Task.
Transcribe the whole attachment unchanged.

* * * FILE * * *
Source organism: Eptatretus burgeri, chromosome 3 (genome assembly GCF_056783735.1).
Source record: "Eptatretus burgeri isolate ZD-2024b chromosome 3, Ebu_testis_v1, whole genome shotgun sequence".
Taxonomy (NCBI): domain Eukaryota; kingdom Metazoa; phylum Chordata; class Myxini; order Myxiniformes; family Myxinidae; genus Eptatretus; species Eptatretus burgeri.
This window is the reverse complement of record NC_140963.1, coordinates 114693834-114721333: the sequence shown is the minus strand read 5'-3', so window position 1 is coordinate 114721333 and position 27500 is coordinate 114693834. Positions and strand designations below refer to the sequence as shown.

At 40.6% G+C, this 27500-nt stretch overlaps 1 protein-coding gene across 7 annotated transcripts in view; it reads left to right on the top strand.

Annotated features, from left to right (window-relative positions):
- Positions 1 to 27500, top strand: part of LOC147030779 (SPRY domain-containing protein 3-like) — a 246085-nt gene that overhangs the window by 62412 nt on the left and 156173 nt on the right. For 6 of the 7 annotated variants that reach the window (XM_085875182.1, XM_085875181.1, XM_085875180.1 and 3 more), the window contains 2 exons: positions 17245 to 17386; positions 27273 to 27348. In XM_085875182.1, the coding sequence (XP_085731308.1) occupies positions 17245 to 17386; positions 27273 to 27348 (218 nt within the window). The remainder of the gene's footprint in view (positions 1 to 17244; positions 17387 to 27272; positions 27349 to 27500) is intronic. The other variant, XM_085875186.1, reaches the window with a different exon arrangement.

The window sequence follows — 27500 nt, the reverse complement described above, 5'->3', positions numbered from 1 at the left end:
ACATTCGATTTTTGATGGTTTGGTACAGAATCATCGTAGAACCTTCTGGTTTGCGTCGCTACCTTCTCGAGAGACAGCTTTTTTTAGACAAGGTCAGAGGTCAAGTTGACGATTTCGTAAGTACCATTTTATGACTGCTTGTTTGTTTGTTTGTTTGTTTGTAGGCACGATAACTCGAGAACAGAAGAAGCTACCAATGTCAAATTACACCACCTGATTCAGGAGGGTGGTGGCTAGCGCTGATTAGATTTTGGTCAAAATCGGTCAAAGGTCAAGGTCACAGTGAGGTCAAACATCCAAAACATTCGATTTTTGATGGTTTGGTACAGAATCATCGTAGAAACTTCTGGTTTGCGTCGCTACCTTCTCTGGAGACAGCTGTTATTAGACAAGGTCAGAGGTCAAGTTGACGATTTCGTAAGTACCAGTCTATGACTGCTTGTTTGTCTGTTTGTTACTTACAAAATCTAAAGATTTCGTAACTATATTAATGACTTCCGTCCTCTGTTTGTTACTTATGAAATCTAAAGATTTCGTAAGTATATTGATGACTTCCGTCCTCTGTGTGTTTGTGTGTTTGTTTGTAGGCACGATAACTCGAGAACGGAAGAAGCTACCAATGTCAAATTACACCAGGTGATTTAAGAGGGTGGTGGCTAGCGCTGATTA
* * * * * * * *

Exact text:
Source organism: Eptatretus burgeri, chromosome 3 (genome assembly GCF_056783735.1).
Source record: "Eptatretus burgeri isolate ZD-2024b chromosome 3, Ebu_testis_v1, whole genome shotgun sequence".
Taxonomy (NCBI): domain Eukaryota; kingdom Metazoa; phylum Chordata; class Myxini; order Myxiniformes; family Myxinidae; genus Eptatretus; species Eptatretus burgeri.
This window is the reverse complement of record NC_140963.1, coordinates 114693834-114721333: the sequence shown is the minus strand read 5'-3', so window position 1 is coordinate 114721333 and position 27500 is coordinate 114693834. Positions and strand designations below refer to the sequence as shown.

At 40.6% G+C, this 27500-nt stretch overlaps 1 protein-coding gene across 7 annotated transcripts in view; it reads left to right on the top strand.

Annotated features, from left to right (window-relative positions):
- Positions 1 to 27500, top strand: part of LOC147030779 (SPRY domain-containing protein 3-like) — a 246085-nt gene that overhangs the window by 62412 nt on the left and 156173 nt on the right. For 6 of the 7 annotated variants that reach the window (XM_085875182.1, XM_085875181.1, XM_085875180.1 and 3 more), the window contains 2 exons: positions 17245 to 17386; positions 27273 to 27348. In XM_085875182.1, the coding sequence (XP_085731308.1) occupies positions 17245 to 17386; positions 27273 to 27348 (218 nt within the window). The remainder of the gene's footprint in view (positions 1 to 17244; positions 17387 to 27272; positions 27349 to 27500) is intronic. The other variant, XM_085875186.1, reaches the window with a different exon arrangement.

The window sequence follows — 27500 nt, the reverse complement described above, 5'->3', positions numbered from 1 at the left end:
ACATTCGATTTTTGATGGTTTGGTACAGAATCATCGTAGAACCTTCTGGTTTGCGTCGCTACCTTCTCGAGAGACAGCTTTTTTTAGACAAGGTCAGAGGTCAAGTTGACGATTTCGTAAGTACCATTTTATGACTGCTTGTTTGTTTGTTTGTTTGTTTGTAGGCACGATAACTCGAGAACAGAAGAAGCTACCAATGTCAAATTACACCACCTGATTCAGGAGGGTGGTGGCTAGCGCTGATTAGATTTTGGTCAAAATCGGTCAAAGGTCAAGGTCACAGTGAGGTCAAACATCCAAAACATTCGATTTTTGATGGTTTGGTACAGAATCATCGTAGAAACTTCTGGTTTGCGTCGCTACCTTCTCTGGAGACAGCTGTTATTAGACAAGGTCAGAGGTCAAGTTGACGATTTCGTAAGTACCAGTCTATGACTGCTTGTTTGTCTGTTTGTTACTTACAAAATCTAAAGATTTCGTAACTATATTAATGACTTCCGTCCTCTGTTTGTTACTTATGAAATCTAAAGATTTCGTAAGTATATTGATGACTTCCGTCCTCTGTGTGTTTGTGTGTTTGTTTGTAGGCACGATAACTCGAGAACGGAAGAAGCTACCAATGTCAAATTACACCAGGTGATTTAAGAGGGTGGTGGCTAGCGCTGATTA